Gov. Deval Patrick, D-Mass., has signed into law the 2012 Energy Act, a comprehensive energy bill that includes several solar-friendly provisions.
The Solar Energy Industries Association (SEIA) praised the legislation, noting that, among other provisions, it increases Massachusetts' cap on solar net metering. A previous law, passed in 2008, required the state's major electric utilities to make net metering available to customers until the total program capacity reached 3% of the utility's peak demand.
Parts of the state reached that restrictive cap this year, effectively stymieing continued solar investment, SEIA says. The 2012 Energy Act increases participation in the program to 6%, split equally between public and private energy projects.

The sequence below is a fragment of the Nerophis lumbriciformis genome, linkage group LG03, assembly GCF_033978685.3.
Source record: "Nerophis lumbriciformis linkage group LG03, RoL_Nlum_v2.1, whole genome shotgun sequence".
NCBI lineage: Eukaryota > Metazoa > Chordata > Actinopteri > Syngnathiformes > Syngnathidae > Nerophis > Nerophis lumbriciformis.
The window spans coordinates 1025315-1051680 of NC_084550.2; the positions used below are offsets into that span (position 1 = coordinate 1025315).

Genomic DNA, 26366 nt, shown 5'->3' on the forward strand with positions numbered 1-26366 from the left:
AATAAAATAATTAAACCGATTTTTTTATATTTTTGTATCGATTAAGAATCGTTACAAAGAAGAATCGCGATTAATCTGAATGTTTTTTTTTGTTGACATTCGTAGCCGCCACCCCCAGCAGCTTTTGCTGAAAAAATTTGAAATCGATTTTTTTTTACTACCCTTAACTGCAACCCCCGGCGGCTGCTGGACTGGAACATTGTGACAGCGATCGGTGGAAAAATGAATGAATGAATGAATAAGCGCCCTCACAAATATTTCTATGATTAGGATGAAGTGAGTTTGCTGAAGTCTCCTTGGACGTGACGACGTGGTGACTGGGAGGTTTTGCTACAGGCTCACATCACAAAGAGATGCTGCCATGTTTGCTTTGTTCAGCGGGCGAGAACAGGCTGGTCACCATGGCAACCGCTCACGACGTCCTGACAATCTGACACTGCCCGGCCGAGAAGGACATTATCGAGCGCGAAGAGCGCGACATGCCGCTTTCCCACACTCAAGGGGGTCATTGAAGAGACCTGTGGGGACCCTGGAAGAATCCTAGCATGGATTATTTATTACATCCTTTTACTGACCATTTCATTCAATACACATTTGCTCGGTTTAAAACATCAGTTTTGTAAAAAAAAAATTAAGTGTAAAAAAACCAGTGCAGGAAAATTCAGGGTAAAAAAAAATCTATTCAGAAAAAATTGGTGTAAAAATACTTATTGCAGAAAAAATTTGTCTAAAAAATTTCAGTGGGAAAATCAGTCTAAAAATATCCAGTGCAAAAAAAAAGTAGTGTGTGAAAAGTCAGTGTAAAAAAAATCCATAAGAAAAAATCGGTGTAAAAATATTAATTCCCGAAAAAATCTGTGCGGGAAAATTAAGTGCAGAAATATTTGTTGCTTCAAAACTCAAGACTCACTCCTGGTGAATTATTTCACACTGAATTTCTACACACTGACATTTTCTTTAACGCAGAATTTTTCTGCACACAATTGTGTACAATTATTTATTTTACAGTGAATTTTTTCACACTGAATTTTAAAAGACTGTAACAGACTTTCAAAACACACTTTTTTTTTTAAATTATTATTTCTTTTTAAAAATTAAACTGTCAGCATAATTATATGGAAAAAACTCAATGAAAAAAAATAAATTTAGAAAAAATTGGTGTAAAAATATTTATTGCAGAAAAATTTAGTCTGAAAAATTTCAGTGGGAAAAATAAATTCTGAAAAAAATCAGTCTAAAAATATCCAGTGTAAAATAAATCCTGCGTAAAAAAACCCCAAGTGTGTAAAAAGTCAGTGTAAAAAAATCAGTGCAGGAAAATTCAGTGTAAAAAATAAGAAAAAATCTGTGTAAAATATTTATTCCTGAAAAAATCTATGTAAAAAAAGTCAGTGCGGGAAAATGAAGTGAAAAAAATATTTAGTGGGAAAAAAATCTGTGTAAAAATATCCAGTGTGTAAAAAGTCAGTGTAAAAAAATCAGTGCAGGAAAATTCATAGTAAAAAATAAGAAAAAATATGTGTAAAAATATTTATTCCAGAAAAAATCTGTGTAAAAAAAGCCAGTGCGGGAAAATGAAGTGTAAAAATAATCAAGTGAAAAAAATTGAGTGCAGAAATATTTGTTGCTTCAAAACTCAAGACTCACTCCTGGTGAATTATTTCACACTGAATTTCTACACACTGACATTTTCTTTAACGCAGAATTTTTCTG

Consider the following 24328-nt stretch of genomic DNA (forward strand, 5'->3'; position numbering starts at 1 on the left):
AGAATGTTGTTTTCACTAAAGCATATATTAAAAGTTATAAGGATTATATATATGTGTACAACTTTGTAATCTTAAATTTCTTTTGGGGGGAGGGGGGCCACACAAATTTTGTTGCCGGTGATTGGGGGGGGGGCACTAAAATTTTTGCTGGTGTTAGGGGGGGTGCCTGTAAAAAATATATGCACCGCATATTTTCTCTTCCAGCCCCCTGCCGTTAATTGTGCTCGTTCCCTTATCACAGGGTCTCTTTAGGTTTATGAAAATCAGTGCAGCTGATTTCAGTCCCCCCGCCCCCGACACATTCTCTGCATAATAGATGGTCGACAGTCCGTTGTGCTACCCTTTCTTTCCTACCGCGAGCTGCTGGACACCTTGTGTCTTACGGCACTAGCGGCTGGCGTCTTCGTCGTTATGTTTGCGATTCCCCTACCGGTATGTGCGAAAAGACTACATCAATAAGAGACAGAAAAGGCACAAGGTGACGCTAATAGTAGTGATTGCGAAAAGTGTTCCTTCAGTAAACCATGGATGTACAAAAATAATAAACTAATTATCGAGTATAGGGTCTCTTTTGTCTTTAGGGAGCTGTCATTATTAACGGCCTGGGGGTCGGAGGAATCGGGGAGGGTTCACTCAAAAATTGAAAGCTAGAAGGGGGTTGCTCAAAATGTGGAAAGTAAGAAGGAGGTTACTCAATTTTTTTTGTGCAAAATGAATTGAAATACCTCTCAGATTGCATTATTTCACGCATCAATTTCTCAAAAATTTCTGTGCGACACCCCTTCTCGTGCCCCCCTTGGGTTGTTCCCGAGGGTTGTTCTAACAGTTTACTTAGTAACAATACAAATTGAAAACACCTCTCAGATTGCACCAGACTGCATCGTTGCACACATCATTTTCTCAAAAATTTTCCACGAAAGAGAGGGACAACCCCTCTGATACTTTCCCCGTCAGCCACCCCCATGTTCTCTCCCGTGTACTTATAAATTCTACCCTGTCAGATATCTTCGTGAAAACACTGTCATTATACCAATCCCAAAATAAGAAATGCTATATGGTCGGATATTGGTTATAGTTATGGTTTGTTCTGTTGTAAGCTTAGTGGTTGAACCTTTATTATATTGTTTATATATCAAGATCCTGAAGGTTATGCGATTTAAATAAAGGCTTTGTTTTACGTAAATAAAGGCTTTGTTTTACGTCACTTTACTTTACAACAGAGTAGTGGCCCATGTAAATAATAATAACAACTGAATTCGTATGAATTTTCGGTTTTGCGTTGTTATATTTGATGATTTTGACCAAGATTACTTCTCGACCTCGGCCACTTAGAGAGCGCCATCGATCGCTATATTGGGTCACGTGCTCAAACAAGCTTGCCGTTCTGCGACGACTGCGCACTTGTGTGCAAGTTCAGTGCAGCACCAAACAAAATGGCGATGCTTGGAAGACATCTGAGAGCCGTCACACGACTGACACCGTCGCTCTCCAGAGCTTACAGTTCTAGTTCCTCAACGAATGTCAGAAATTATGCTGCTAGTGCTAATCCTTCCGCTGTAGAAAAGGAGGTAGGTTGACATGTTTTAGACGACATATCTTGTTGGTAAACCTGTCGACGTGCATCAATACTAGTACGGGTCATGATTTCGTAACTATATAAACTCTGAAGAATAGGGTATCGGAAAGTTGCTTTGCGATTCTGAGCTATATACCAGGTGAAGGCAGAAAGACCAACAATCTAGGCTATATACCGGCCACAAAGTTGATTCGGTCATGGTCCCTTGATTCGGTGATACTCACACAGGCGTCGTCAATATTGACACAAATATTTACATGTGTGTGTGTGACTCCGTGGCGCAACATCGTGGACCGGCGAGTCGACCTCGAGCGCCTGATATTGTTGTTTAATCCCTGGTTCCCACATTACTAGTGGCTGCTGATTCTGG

However, the 2012 Energy Act did not address what SEIA calls a ‘critical property tax issue’ that could result in uncertainty for system developers. Carrie Cullen Hitt, vice president of state affairs for SEIA, says the group will work with the Massachusetts Municipal Association, the Patrick administration and the legislature in order to resolve the property-tax issue.
The 2012 Energy Act also drew praise from the New England Clean Energy Council, which noted that the new policy expands long-term contracting for renewable energy projects. According to the council, the new contract requirements will reduce financing costs for renewable energy project developers, which can pass on the savings to consumers.